• Open Access

Evaluation of Urinary Catheters Coated with Sustained-Release Varnish of Chlorhexidine in Mitigating Biofilm Formation on Urinary Catheters in Dogs

Authors


  • The dogs were treated at the Koret School of Veterinary Medicine, the Hebrew University of Jerusalem

Corresponding author: Dr. Gilad Segev, School of Veterinary Medicine, Hebrew University, P.O. Box 12, Rehovot, 76100 Israel; e-mail: gsegev@agri.huji.ac.il

Abstract

Background

Biofilm formation occurs commonly on urinary catheters.

Objectives

To assess the efficacy of urinary catheters coated with sustained-release varnish of chlorhexidine in decreasing catheter-associated biofilm formation in dogs.

Animals

Thirty client-owned dogs.

Methods

Prospective study. Thirteen dogs were catheterized with urinary catheters coated with sustained-release varnish of chlorhexidine (study group), and 13 dogs were catheterized with an untreated urinary catheter (control group). Presence and intensity of biofilm formation on the urinary catheters were assessed and compared between the groups by evaluating colony-forming units (CFU) of biofilm bacteria, and semiquantitatively, using confocal laser scanning microscopy and electron microscopy.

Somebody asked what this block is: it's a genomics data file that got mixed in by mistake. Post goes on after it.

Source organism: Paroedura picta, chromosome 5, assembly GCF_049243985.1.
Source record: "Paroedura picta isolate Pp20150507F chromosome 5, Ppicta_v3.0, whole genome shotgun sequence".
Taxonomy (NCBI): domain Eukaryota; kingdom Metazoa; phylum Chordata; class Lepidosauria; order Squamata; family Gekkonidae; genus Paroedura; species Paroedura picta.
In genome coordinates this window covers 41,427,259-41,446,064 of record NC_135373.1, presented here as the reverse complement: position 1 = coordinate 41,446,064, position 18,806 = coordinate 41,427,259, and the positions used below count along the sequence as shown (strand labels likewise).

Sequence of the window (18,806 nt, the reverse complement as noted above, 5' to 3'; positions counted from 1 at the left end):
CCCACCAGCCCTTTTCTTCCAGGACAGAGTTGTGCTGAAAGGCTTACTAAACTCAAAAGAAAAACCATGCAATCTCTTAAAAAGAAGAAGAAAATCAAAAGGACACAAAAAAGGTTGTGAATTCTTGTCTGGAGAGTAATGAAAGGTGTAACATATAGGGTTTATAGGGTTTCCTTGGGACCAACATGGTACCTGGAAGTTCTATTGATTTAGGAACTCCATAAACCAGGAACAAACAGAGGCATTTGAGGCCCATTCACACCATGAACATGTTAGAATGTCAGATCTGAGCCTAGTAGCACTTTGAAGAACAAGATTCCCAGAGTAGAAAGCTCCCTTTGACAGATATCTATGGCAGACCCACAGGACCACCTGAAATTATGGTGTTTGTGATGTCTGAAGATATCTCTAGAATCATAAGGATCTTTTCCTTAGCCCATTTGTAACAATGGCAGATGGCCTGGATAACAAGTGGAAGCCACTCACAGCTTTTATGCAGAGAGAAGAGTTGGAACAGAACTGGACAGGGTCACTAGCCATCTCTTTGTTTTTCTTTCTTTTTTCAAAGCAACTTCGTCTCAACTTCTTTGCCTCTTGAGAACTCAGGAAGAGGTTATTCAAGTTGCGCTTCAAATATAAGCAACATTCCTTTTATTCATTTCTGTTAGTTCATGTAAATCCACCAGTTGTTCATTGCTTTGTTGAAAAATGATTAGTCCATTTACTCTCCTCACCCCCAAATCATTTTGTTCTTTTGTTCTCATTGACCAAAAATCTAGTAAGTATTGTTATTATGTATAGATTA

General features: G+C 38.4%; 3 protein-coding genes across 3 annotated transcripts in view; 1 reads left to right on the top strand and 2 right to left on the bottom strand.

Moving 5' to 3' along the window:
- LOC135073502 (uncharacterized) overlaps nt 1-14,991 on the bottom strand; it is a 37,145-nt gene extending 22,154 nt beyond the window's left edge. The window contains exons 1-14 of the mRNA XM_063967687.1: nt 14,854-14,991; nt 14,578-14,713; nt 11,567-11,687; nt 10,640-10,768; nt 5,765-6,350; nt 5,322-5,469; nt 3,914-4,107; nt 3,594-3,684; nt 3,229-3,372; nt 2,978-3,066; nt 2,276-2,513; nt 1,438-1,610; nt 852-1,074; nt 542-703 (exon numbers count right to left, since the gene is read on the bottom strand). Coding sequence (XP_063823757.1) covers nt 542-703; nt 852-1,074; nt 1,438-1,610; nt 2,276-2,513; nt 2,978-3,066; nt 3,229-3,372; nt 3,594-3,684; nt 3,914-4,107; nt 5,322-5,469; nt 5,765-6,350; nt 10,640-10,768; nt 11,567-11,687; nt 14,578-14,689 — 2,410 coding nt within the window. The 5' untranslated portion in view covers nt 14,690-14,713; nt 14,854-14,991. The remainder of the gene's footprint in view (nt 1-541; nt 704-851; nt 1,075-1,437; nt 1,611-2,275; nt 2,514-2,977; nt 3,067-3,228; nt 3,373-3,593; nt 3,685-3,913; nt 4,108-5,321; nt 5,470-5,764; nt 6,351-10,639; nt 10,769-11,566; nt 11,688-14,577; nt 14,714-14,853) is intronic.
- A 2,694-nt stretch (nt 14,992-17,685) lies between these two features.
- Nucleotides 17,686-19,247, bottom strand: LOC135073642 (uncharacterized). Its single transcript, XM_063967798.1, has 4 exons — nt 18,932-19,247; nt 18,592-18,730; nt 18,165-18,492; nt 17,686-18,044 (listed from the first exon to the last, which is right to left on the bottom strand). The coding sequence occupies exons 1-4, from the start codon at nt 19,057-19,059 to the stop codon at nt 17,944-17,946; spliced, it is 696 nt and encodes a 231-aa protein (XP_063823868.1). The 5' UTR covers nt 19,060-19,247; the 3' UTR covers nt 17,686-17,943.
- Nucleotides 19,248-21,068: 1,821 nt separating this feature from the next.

Results

None of the dogs experienced adverse effects associated with the presence of the urinary catheters. Median CFU count of biofilm bacteria at all portions of the urinary catheter was significantly (< .001) lower in the study compared with the control group. The degree of biofilm formation on the urinary catheters, as evaluated by confocal laser scanning microscopy and electron microscopy, was significantly lower in the study compared with the control group. Electron microscopy examination identified crystals on some of the urinary catheters. The proportion of catheters on which crystals were observed was significantly lower on the distal part of the urinary catheter in the study group compared with the control group (16.7% versus 66.7%, respectively; = .04).

Conclusions and Clinical Importance

Chlorhexidine sustained-release varnish-coated urinary catheters effectively decrease urinary catheter-associated biofilm formation in dogs.

Ancillary